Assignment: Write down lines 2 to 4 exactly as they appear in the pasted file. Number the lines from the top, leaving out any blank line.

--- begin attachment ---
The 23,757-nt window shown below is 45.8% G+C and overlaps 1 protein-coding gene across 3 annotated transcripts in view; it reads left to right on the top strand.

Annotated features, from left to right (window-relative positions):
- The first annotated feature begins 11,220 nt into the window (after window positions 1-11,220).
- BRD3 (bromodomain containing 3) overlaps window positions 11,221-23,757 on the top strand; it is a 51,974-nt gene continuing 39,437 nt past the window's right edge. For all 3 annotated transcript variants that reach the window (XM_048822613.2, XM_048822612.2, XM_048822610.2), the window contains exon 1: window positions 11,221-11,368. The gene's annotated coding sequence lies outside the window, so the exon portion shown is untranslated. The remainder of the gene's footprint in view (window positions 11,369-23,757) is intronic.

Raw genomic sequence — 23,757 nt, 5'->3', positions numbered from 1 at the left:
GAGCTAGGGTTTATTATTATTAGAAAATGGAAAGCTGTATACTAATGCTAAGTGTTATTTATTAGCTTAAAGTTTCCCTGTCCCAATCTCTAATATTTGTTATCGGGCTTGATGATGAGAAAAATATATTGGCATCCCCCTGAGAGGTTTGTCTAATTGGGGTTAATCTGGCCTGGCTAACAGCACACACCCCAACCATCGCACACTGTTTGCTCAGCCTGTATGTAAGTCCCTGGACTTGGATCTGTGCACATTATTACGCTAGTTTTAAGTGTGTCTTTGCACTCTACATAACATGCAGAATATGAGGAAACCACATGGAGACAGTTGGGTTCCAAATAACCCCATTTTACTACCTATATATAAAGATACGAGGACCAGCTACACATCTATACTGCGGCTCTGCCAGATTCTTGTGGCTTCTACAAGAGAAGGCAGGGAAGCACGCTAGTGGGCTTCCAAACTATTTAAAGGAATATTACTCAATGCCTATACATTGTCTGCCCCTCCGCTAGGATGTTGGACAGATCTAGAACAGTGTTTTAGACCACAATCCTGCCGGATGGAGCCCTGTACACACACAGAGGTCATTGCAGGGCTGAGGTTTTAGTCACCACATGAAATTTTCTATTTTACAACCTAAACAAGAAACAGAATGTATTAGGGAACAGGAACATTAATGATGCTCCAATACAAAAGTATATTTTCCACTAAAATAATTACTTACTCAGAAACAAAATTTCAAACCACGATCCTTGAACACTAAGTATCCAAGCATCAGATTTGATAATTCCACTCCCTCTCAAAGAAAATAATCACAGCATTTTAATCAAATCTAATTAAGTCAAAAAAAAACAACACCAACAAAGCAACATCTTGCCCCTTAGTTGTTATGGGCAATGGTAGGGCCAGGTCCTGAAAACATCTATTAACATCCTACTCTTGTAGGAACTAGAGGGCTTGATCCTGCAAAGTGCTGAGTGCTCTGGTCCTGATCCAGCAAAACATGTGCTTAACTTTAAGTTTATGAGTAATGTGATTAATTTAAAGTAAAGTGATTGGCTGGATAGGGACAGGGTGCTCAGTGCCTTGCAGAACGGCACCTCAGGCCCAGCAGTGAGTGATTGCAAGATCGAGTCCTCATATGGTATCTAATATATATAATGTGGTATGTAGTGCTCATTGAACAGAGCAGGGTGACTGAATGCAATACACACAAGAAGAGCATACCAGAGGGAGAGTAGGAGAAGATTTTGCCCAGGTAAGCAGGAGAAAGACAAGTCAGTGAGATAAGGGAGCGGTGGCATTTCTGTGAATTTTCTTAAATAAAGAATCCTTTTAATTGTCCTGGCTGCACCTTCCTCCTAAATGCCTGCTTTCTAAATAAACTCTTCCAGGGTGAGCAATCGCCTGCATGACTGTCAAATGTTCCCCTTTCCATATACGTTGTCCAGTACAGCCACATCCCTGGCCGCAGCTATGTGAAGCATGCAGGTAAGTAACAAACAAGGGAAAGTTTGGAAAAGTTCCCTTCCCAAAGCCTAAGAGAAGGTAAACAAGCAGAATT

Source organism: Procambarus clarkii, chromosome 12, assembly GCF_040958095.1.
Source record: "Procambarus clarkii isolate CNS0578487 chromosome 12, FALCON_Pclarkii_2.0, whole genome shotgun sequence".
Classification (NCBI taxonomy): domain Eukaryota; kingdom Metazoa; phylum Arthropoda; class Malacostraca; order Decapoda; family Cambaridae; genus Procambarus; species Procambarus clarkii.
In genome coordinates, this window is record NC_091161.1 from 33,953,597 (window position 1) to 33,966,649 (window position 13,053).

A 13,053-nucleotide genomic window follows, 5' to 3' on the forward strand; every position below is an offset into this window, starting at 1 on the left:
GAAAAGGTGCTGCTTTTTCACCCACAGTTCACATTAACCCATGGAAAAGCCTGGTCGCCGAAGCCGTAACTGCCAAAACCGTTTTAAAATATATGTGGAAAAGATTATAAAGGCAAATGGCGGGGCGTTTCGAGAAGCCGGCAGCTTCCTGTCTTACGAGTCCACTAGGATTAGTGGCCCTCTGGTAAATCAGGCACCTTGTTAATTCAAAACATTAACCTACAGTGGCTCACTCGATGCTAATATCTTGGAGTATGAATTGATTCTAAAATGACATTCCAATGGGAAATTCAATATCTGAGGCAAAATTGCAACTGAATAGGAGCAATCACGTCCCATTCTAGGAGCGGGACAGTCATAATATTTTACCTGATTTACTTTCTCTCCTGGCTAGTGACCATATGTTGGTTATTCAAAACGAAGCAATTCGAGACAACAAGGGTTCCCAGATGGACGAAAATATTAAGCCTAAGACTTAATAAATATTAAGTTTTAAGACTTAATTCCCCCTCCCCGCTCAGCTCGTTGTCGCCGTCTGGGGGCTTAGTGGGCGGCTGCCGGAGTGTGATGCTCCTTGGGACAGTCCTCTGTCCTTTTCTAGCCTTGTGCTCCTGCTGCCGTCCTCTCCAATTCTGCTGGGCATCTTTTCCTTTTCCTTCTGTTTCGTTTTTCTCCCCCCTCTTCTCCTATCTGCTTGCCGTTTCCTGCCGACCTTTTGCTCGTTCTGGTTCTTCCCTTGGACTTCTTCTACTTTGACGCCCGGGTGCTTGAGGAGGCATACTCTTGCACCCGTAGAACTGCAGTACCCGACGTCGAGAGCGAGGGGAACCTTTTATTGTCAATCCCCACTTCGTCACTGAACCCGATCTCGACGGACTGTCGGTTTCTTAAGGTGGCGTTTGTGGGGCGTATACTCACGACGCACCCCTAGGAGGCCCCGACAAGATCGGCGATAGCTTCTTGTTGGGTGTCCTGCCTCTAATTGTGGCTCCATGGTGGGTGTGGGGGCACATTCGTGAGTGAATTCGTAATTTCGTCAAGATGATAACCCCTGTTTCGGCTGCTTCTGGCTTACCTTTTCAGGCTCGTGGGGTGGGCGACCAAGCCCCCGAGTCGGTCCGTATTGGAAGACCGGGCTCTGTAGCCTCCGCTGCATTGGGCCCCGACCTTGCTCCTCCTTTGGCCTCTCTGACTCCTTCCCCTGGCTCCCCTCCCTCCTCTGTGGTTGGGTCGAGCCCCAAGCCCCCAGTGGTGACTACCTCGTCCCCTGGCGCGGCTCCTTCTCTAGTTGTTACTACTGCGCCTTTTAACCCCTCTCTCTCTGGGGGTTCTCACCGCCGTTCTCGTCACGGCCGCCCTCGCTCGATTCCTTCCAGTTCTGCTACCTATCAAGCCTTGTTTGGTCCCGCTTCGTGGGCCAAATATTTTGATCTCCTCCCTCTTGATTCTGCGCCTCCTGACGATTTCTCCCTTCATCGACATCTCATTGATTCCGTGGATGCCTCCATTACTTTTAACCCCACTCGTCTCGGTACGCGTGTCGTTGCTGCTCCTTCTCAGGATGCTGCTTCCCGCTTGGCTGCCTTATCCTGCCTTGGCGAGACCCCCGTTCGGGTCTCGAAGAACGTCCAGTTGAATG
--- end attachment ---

Annotated features, from left to right (window-relative positions):
- The first annotated feature begins 11,220 nt into the window (after window positions 1-11,220).
- BRD3 (bromodomain containing 3) overlaps window positions 11,221-23,757 on the top strand; it is a 51,974-nt gene continuing 39,437 nt past the window's right edge. For all 3 annotated transcript variants that reach the window (XM_048822613.2, XM_048822612.2, XM_048822610.2), the window contains exon 1: window positions 11,221-11,368. The gene's annotated coding sequence lies outside the window, so the exon portion shown is untranslated. The remainder of the gene's footprint in view (window positions 11,369-23,757) is intronic.